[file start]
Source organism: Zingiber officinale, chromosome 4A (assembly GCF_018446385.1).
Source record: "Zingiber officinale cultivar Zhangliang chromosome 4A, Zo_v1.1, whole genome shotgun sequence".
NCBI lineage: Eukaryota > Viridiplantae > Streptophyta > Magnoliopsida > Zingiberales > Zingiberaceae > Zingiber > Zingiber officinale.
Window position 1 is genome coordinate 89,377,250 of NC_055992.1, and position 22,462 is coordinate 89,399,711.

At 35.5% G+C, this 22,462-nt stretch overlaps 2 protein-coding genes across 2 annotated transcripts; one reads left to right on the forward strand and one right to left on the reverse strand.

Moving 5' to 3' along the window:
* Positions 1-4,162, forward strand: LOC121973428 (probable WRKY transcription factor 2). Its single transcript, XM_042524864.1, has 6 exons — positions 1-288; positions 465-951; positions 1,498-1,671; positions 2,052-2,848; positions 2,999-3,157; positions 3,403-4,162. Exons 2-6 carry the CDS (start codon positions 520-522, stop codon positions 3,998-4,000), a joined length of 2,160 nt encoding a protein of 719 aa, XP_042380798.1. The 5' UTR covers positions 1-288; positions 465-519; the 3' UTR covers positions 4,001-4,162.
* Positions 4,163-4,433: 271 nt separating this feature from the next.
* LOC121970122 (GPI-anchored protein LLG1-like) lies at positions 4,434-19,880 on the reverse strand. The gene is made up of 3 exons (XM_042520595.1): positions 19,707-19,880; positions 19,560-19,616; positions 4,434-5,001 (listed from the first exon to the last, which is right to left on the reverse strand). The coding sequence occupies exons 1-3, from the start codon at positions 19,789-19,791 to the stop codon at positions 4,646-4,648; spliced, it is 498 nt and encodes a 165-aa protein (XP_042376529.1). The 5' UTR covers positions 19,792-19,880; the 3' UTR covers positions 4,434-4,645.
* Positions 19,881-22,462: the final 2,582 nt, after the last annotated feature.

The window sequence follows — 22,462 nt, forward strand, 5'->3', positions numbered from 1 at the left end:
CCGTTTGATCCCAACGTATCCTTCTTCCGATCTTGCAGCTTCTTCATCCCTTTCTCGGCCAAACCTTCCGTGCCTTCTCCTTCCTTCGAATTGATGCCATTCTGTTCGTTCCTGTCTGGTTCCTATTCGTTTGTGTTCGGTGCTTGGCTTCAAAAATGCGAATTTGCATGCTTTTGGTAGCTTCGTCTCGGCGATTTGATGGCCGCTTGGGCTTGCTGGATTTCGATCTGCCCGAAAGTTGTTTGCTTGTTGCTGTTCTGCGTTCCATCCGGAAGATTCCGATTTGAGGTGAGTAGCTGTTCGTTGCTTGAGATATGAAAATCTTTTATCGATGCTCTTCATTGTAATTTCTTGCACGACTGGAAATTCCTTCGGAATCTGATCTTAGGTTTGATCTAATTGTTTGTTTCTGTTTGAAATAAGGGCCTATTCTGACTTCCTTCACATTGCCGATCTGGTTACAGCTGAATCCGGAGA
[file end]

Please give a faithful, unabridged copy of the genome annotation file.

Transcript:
Source organism: Zingiber officinale, chromosome 4A (assembly GCF_018446385.1).
Source record: "Zingiber officinale cultivar Zhangliang chromosome 4A, Zo_v1.1, whole genome shotgun sequence".
NCBI lineage: Eukaryota > Viridiplantae > Streptophyta > Magnoliopsida > Zingiberales > Zingiberaceae > Zingiber > Zingiber officinale.
Window position 1 is genome coordinate 89,377,250 of NC_055992.1, and position 22,462 is coordinate 89,399,711.

At 35.5% G+C, this 22,462-nt stretch overlaps 2 protein-coding genes across 2 annotated transcripts; one reads left to right on the forward strand and one right to left on the reverse strand.

Moving 5' to 3' along the window:
* Positions 1-4,162, forward strand: LOC121973428 (probable WRKY transcription factor 2). Its single transcript, XM_042524864.1, has 6 exons — positions 1-288; positions 465-951; positions 1,498-1,671; positions 2,052-2,848; positions 2,999-3,157; positions 3,403-4,162. Exons 2-6 carry the CDS (start codon positions 520-522, stop codon positions 3,998-4,000), a joined length of 2,160 nt encoding a protein of 719 aa, XP_042380798.1. The 5' UTR covers positions 1-288; positions 465-519; the 3' UTR covers positions 4,001-4,162.
* Positions 4,163-4,433: 271 nt separating this feature from the next.
* LOC121970122 (GPI-anchored protein LLG1-like) lies at positions 4,434-19,880 on the reverse strand. The gene is made up of 3 exons (XM_042520595.1): positions 19,707-19,880; positions 19,560-19,616; positions 4,434-5,001 (listed from the first exon to the last, which is right to left on the reverse strand). The coding sequence occupies exons 1-3, from the start codon at positions 19,789-19,791 to the stop codon at positions 4,646-4,648; spliced, it is 498 nt and encodes a 165-aa protein (XP_042376529.1). The 5' UTR covers positions 19,792-19,880; the 3' UTR covers positions 4,434-4,645.
* Positions 19,881-22,462: the final 2,582 nt, after the last annotated feature.

The window sequence follows — 22,462 nt, forward strand, 5'->3', positions numbered from 1 at the left end:
CCGTTTGATCCCAACGTATCCTTCTTCCGATCTTGCAGCTTCTTCATCCCTTTCTCGGCCAAACCTTCCGTGCCTTCTCCTTCCTTCGAATTGATGCCATTCTGTTCGTTCCTGTCTGGTTCCTATTCGTTTGTGTTCGGTGCTTGGCTTCAAAAATGCGAATTTGCATGCTTTTGGTAGCTTCGTCTCGGCGATTTGATGGCCGCTTGGGCTTGCTGGATTTCGATCTGCCCGAAAGTTGTTTGCTTGTTGCTGTTCTGCGTTCCATCCGGAAGATTCCGATTTGAGGTGAGTAGCTGTTCGTTGCTTGAGATATGAAAATCTTTTATCGATGCTCTTCATTGTAATTTCTTGCACGACTGGAAATTCCTTCGGAATCTGATCTTAGGTTTGATCTAATTGTTTGTTTCTGTTTGAAATAAGGGCCTATTCTGACTTCCTTCACATTGCCGATCTGGTTACAGCTGAATCCGGAGA